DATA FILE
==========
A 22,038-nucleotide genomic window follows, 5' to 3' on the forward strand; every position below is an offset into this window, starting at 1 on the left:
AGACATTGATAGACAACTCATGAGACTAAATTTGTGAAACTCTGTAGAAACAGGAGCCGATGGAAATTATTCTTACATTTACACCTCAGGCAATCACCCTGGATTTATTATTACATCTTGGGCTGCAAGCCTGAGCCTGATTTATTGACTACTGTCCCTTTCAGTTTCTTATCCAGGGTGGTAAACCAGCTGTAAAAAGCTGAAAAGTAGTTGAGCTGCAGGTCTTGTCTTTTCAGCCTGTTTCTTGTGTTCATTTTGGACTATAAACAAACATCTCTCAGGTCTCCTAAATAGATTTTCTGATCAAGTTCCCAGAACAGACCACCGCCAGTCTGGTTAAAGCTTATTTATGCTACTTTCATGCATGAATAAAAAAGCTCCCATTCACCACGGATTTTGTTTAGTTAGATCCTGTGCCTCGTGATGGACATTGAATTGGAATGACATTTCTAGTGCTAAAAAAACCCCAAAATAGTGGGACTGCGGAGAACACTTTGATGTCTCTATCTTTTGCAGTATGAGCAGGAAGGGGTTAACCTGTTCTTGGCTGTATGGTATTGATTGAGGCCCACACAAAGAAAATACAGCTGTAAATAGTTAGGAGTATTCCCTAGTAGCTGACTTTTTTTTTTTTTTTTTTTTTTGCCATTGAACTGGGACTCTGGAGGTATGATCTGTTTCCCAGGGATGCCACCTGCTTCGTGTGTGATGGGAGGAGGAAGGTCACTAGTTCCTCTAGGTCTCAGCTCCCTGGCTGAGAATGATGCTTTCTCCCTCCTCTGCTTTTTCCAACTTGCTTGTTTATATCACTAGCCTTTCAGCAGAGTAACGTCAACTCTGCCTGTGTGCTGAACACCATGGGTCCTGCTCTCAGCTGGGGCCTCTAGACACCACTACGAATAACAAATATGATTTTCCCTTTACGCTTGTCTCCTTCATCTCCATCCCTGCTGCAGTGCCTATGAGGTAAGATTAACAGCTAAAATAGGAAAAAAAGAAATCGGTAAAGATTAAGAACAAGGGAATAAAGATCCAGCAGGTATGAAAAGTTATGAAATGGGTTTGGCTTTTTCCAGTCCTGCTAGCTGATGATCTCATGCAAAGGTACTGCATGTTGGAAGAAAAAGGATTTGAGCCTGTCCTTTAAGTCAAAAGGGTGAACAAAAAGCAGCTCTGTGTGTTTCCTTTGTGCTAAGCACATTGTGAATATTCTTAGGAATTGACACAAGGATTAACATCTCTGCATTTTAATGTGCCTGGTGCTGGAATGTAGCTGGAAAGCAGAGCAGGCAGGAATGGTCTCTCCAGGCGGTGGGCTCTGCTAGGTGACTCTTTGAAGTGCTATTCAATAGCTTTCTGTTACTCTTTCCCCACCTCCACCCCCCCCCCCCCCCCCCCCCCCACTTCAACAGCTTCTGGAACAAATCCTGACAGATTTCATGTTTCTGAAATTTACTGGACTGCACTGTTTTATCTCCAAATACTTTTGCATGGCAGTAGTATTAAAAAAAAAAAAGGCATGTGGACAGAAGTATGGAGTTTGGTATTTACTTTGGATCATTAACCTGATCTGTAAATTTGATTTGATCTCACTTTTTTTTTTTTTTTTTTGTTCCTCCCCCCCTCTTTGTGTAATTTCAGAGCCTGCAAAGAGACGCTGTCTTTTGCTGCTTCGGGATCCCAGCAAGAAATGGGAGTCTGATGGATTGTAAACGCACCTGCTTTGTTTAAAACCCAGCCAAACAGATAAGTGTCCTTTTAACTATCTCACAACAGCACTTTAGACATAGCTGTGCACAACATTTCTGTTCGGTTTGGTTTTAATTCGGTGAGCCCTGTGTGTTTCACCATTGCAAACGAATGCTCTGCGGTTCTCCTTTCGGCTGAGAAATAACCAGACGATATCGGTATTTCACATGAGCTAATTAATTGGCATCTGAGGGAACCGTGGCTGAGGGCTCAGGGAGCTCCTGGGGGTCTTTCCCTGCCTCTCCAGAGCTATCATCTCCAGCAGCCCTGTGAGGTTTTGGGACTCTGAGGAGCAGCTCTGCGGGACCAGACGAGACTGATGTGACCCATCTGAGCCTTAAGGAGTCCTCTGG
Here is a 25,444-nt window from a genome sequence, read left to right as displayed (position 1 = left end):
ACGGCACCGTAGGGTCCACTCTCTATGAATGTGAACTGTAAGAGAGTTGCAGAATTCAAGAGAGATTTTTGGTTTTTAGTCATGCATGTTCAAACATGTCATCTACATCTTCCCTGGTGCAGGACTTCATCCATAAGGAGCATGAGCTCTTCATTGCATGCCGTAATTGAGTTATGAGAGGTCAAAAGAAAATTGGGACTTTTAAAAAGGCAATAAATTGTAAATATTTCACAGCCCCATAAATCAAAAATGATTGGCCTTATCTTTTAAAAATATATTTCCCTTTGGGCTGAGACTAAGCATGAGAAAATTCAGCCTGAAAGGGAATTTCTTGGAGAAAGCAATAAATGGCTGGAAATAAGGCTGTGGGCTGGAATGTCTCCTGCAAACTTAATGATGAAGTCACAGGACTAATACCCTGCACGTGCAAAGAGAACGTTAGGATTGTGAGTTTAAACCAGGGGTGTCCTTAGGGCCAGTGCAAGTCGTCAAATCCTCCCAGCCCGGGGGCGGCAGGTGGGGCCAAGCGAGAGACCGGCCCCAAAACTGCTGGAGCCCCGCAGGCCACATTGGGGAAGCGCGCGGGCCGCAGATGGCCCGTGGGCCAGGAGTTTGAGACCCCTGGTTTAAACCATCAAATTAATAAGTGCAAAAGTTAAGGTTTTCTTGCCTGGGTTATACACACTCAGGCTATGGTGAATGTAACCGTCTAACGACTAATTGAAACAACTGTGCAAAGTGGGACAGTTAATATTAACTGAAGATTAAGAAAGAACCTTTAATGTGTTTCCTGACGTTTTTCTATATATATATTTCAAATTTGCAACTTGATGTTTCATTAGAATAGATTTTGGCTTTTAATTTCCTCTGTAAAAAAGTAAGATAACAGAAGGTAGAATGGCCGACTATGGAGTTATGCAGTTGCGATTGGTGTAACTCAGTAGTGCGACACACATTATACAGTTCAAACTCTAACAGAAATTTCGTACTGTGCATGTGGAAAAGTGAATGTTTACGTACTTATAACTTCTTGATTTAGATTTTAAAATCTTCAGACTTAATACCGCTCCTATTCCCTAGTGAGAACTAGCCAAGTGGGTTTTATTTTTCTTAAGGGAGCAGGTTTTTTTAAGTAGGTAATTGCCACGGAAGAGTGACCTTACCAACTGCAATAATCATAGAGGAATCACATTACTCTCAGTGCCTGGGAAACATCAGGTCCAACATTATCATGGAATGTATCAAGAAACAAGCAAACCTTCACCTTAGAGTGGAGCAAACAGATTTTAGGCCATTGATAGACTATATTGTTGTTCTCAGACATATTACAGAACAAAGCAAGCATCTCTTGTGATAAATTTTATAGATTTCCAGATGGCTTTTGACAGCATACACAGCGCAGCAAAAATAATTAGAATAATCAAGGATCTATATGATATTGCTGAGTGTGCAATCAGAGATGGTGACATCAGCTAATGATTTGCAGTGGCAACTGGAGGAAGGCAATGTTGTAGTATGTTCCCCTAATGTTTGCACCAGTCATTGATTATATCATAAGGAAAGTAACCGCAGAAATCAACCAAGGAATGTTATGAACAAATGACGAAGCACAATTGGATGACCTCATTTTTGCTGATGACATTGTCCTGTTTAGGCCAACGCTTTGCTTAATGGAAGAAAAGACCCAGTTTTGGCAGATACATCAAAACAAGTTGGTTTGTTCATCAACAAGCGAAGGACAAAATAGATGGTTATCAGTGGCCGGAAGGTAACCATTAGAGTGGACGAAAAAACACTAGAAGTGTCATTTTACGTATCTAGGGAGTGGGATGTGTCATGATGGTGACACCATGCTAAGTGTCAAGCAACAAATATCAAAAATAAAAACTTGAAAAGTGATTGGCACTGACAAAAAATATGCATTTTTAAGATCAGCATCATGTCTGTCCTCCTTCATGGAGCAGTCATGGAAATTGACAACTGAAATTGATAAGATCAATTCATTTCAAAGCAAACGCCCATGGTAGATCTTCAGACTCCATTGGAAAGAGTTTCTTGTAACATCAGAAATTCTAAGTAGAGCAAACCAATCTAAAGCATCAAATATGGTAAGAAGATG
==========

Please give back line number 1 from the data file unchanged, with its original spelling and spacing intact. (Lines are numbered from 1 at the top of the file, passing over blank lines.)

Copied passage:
A 22,038-nucleotide genomic window follows, 5' to 3' on the forward strand; every position below is an offset into this window, starting at 1 on the left: